Essential for gaining the Senate President’s support for your bill, I told colleagues, would be its fidelity to these criteria:

(1) Does the bill reduce the size of government, lessen regulations, or elimi-nate unnecessary programs?

(2) Does the bill promote individual responsibility in spending, or reduce taxes or fees?

(3) Does the bill encourage responsible behavior by individuals and families and encourage them to provide for their health, safety, education, moral fortitude, or general welfare?

(4) Does the bill increase opportunities for individuals or families to decide, without hindrance or coercion from government, how to conduct their own lives and make personal choices?

(5) Does the bill enhance the traditional American family and its power to rear children without excessive interference from government?

We borrowed the card idea from former Florida House Speaker Tom Feeney, who’s now in Congress. Our Colorado version drew appreciation from Republicans, offset by Democratic leader Joan Fitz-Gerald, who grouched to reporters: “Why would I care?”

Yesterday: The Colorado Comedown

That year and next, before term limits retired me, our legislature in partnership with Gov. Bill Owens accomplished much for the conservative agenda. We curbed health care mandates and union power, expanded charter schools, controlled spending, passed parental notification, enacted education vouchers, and drew permanent congressional districts.

An activist state Supreme Court struck down the last two, however. And Republican defections blocked passage of judicial reform, right to work, curbs on eminent domain, restraints against illegal immigration, a color-blind civil rights act, and an academic freedom bill. The smart card message was sadly lost upon some on my side of the aisle.

Then abruptly our time was up. The 2004 elections saw a Democratic legislative sweep for the first time in 40 years. In 2006 Democrats took the governorship as well. Colorado went from red to blue overnight, shattering the complacent assumption among conservatives in our state that there’s always next year. Now our policy gains are being erased week by week.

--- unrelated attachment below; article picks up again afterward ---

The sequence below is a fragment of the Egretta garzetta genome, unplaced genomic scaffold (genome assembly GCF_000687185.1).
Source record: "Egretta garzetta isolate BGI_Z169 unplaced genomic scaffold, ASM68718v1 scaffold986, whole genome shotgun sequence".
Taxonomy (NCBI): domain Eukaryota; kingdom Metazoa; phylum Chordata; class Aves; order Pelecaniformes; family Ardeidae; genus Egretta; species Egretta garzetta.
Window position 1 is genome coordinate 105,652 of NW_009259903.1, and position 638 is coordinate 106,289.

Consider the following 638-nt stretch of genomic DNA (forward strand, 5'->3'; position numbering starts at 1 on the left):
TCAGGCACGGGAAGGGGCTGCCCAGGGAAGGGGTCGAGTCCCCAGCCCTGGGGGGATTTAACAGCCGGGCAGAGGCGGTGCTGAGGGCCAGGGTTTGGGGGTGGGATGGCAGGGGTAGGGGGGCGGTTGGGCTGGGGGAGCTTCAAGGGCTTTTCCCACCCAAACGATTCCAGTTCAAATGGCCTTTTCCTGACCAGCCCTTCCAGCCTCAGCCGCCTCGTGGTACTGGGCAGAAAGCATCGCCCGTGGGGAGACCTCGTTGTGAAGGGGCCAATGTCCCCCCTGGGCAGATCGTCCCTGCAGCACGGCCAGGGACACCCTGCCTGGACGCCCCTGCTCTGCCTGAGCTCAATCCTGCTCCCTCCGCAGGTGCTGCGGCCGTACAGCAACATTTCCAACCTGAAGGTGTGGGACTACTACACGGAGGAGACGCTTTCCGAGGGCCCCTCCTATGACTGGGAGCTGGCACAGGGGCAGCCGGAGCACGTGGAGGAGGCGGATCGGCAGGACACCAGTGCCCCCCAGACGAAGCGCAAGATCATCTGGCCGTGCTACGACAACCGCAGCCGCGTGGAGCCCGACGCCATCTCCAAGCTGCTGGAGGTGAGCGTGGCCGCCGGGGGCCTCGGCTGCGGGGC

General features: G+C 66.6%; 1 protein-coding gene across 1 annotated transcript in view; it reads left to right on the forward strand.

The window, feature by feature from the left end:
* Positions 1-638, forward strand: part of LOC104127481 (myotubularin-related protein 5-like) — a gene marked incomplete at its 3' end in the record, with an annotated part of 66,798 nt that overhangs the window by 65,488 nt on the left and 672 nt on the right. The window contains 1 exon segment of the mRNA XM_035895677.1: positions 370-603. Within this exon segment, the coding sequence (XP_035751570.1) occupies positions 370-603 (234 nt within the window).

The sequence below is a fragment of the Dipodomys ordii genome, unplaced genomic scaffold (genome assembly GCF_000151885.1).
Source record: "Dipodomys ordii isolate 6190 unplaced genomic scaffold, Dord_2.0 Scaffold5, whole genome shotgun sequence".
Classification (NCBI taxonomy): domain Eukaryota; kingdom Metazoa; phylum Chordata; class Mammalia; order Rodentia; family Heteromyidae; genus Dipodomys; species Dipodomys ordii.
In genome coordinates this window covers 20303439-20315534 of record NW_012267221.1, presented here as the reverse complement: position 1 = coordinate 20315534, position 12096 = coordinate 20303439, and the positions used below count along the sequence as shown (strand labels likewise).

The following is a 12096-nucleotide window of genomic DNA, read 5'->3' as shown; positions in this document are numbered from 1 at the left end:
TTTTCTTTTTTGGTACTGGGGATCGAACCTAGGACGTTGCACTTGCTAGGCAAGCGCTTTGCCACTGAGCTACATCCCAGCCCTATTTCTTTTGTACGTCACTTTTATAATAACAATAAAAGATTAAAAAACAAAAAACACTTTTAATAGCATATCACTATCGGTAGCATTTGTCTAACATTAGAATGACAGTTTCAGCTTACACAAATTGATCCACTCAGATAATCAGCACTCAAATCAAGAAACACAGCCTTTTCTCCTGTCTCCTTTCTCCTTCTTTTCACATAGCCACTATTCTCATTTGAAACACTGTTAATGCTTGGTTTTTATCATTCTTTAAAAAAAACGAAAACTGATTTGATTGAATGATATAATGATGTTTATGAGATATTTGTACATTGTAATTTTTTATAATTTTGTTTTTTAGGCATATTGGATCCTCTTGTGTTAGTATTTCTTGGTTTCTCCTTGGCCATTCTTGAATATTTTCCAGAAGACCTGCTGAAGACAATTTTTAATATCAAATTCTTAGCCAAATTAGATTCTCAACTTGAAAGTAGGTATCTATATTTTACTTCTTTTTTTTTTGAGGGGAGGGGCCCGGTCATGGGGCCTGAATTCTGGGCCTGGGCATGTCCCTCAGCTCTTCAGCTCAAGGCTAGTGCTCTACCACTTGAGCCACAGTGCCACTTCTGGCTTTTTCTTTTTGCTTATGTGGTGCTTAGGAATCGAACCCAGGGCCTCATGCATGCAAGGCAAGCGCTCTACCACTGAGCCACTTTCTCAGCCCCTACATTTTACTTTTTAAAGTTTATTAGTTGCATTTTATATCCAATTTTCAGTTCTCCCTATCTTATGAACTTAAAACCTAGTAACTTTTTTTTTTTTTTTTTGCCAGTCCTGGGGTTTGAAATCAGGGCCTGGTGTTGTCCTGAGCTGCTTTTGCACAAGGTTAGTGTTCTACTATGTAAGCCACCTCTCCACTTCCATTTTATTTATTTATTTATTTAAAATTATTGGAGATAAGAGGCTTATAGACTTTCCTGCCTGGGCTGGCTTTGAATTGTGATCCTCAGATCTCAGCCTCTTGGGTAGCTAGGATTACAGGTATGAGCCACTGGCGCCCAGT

Other states have since had the same rude awakening. So have Republicans in Washington. The seduction of power, family feuds, short horizons, a tactical mindset, and nostalgia for bygone glory days – for the GOP these have proved to be not the makings of that permanent majority so recently dreamt of, but the recipe for a political comedown.

Now my Senate gavel gathers dust, and our smart card, that little conscience for the politician’s pocket, is just a souvenir. A season out of power distills humility and sharpens concentration. To get back in the game, I believe conservatives need to cut the nostalgia, quit feuding, recover our principles, and see the far horizon again. We can then connect anew with the American people on that basis – the basis a Madison or a Lincoln could approve, the basis of a confident, capable New World conservatism.

Today: On Borrowed Time?

That heady time we remember as the Reagan revolution of the 1980s, with its second wave, the Gingrich revolution of the 1990s, was an era of huge electoral victories and remarkable policy achieve ments, mixed with plenty of disappointments, betrayals, and failures. It was also a time of many goals unreached and reforms unrealized.